The Imitation Game
The Imitation Game is a new research method that can be used to compare societies across space and time. It is, as far as we know, the first significant quantitative innovation for collecting information about societies and social groups since the social survey. Unusually, it combines quantitative measures with the collection of qualitative data. The method is quasi-experimental but is inspired by sociological questions and methods rather than the more traditional experimental concerns of randomisation, control groups and intervention. A video (approx 13 mins) explaining the main features of the Imitation Game method is available here.
We are using the method to measure and compare the extent to which groups within different societies are fluent in the linguistic repertoire of other groups – that is the extent to which they have interactional expertise. The theory of interactional expertise is developed in Rethinking Expertise (Collins and Evans, 2007). Where a group is fluent in the `sociolect’ of another, it suggests a degree of social mixing or a special need to become fluent. The Imitation Game can measure and compare the extent to which certain groups have learned to become fluent in the cultural repertoires of others; it can compare one society with another and has the potential to monitor the changes over time within one society. To the extent that linguistic and cultural integration is related to tolerance or power relations, the method can measure them and the way they change.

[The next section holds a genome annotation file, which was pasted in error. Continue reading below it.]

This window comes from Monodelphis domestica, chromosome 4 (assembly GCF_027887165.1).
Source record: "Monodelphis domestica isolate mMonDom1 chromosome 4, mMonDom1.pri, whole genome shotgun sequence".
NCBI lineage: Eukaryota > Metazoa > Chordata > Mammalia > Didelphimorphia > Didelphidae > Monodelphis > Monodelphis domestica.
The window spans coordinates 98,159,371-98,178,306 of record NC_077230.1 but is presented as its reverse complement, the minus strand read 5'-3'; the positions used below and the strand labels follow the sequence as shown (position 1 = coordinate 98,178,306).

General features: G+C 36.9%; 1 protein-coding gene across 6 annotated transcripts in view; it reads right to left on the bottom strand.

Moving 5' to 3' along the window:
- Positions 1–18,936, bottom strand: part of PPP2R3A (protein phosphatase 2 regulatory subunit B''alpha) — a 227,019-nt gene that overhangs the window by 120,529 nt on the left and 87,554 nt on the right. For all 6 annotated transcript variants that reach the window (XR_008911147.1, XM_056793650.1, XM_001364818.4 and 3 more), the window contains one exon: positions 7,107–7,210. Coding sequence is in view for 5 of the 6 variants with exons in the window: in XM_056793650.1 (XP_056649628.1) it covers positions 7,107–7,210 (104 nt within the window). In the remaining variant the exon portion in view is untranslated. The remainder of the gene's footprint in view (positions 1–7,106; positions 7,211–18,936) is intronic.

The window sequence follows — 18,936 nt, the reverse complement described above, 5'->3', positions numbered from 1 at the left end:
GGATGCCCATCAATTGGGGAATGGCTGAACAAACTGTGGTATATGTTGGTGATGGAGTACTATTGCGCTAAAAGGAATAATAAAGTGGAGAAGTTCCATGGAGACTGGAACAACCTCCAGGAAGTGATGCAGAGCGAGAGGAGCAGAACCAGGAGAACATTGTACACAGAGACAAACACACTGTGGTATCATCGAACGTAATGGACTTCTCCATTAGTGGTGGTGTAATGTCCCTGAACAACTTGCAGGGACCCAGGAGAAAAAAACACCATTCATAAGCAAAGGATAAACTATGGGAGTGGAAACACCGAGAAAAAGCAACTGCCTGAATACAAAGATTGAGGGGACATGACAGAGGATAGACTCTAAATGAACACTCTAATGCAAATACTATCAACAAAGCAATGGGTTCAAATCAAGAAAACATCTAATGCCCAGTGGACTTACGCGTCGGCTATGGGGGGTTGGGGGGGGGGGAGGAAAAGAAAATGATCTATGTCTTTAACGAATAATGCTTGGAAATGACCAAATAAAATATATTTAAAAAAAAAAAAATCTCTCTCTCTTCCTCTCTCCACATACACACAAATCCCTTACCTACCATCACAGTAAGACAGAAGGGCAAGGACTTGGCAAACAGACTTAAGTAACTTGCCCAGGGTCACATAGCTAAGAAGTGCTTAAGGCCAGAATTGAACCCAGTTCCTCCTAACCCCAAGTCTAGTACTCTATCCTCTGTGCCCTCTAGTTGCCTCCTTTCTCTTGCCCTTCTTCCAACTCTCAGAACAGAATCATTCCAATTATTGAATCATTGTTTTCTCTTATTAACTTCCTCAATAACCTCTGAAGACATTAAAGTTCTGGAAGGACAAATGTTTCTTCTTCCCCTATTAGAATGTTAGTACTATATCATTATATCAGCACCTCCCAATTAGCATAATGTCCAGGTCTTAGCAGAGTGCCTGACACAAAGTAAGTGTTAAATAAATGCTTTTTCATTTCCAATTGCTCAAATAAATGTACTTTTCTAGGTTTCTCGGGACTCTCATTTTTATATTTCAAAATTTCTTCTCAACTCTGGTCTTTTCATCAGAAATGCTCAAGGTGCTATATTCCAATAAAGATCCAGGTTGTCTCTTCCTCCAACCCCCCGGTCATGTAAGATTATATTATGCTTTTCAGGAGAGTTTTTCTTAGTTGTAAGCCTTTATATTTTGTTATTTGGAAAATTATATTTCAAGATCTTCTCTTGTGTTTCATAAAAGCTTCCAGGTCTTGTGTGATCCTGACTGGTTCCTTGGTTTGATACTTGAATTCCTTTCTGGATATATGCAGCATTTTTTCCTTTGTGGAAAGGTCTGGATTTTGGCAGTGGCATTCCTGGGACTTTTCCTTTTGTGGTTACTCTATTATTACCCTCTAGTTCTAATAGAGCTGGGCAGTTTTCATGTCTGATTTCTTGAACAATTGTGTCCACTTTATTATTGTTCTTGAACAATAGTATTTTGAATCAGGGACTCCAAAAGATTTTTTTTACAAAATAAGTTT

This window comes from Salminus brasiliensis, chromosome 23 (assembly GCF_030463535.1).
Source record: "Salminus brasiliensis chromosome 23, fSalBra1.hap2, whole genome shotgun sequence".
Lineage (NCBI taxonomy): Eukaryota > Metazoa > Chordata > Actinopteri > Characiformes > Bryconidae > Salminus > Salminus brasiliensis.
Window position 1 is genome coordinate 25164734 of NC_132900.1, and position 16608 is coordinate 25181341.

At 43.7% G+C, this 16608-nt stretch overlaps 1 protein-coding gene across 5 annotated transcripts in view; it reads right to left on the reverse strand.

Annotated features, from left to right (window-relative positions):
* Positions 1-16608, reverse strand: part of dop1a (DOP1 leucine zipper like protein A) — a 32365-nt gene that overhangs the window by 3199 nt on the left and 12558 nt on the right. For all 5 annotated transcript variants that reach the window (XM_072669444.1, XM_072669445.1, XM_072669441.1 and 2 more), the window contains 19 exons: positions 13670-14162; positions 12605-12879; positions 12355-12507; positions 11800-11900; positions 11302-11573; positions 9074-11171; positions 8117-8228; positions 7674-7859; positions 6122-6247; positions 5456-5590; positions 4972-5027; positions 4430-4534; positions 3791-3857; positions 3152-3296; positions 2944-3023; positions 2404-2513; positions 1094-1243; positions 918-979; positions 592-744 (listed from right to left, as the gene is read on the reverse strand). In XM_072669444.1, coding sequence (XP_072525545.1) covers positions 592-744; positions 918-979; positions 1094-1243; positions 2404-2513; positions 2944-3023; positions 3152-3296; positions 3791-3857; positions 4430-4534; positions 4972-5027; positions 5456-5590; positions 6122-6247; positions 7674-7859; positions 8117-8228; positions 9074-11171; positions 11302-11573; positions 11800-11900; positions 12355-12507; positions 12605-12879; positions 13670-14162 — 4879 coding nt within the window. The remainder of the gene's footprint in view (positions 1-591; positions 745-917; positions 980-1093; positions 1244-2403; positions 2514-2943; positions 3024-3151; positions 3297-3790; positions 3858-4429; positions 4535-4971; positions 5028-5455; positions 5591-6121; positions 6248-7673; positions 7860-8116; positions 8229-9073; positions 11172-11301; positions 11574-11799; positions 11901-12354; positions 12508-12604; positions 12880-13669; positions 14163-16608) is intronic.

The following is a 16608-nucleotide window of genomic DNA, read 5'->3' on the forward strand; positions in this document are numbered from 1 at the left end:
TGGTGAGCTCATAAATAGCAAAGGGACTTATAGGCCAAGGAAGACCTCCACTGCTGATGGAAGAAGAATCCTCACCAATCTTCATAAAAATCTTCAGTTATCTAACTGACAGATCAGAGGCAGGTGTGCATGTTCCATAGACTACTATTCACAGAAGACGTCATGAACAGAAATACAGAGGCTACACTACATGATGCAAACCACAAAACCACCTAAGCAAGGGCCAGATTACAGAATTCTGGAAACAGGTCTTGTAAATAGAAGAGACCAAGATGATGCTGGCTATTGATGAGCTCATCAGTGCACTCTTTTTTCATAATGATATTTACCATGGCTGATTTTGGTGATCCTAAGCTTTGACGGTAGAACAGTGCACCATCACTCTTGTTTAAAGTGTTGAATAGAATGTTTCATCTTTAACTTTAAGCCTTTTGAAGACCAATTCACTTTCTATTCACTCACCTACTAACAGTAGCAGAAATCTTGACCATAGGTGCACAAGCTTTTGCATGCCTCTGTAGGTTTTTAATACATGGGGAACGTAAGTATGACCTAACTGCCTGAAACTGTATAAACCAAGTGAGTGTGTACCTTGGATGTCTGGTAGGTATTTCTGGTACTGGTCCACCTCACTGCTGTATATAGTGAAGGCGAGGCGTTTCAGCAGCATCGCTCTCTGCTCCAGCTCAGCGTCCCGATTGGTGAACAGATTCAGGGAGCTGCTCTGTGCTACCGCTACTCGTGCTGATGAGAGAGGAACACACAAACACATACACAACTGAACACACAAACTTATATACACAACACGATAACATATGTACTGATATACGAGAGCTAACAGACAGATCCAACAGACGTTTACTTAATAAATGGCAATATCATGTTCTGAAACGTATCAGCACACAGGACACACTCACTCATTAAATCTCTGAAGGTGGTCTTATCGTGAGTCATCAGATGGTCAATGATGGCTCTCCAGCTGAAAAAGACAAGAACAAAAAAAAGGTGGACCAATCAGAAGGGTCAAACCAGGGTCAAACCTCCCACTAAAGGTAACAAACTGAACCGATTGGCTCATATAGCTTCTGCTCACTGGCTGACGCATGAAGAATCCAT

This research is currently funded by a €2.26M European Research Council Advanced Research Grant (269463 IMGAME) awarded to Professor Harry Collins. The grant runs from 2011 to 2016 and the list of cooperating Universities now includes University of Palermo, University of Granada, Warsaw School of Social Sciences and Humanities – Faculty in Wroclaw, Eötvös Loránd University in Budapest, Erasmus University in Rotterdam, Helsinki University, NTNU in Trondheim, and the University of Cape Town.
If successful, the method could provide a resource for comparative and longitudinal research on the same scale as the Eurobarometer or Eurostat survey series. Unlike surveys, however, the new method focuses on cultural understanding, rather than legislative and political attitudes. It is the only method we know that can quantify cultural understanding. We also argue that that the measurements produced by the method will be less confounded by social change than survey methods.
Further information about the IMGAME project is available from the ALL @ SEE website